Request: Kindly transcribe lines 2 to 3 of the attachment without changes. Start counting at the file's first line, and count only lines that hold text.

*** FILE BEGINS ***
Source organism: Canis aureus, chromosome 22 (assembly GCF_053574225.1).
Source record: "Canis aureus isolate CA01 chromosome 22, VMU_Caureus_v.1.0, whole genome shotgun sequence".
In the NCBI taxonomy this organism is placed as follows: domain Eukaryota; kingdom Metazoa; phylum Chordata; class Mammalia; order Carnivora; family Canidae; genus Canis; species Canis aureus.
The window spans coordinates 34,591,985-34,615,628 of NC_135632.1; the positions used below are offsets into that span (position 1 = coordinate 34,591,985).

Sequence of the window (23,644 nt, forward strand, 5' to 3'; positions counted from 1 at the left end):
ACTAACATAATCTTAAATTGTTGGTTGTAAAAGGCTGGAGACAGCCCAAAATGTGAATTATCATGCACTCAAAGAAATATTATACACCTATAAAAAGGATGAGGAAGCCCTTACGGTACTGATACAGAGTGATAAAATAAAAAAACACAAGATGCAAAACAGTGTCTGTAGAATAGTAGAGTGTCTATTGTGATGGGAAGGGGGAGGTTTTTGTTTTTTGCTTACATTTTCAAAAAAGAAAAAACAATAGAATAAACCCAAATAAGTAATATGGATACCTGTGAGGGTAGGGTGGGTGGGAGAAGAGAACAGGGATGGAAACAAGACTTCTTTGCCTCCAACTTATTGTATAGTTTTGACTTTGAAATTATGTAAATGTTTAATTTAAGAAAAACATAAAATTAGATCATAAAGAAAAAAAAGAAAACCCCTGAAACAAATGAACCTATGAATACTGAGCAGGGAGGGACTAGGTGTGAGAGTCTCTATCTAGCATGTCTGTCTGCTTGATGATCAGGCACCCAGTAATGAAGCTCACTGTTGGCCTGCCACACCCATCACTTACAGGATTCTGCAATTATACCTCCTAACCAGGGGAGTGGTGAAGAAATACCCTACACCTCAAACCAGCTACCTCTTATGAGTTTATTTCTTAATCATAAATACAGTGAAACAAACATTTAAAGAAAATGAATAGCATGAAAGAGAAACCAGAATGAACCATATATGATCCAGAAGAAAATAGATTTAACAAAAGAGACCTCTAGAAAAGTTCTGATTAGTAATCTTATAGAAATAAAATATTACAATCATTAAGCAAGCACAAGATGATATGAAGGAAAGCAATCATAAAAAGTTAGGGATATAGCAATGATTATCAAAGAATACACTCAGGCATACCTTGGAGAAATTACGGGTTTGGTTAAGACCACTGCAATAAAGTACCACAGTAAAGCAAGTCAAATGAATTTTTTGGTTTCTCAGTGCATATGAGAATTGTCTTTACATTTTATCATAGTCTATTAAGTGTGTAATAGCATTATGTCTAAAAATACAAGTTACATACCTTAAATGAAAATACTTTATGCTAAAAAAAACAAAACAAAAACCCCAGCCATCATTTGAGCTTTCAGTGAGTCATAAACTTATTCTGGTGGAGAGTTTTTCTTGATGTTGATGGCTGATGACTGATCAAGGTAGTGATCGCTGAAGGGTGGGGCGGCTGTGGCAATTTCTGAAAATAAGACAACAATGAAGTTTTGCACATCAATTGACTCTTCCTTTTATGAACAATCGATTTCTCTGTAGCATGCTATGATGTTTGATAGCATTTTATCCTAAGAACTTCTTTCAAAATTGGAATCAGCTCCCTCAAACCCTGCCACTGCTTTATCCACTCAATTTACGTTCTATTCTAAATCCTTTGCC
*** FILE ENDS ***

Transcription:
Source record: "Canis aureus isolate CA01 chromosome 22, VMU_Caureus_v.1.0, whole genome shotgun sequence".
In the NCBI taxonomy this organism is placed as follows: domain Eukaryota; kingdom Metazoa; phylum Chordata; class Mammalia; order Carnivora; family Canidae; genus Canis; species Canis aureus.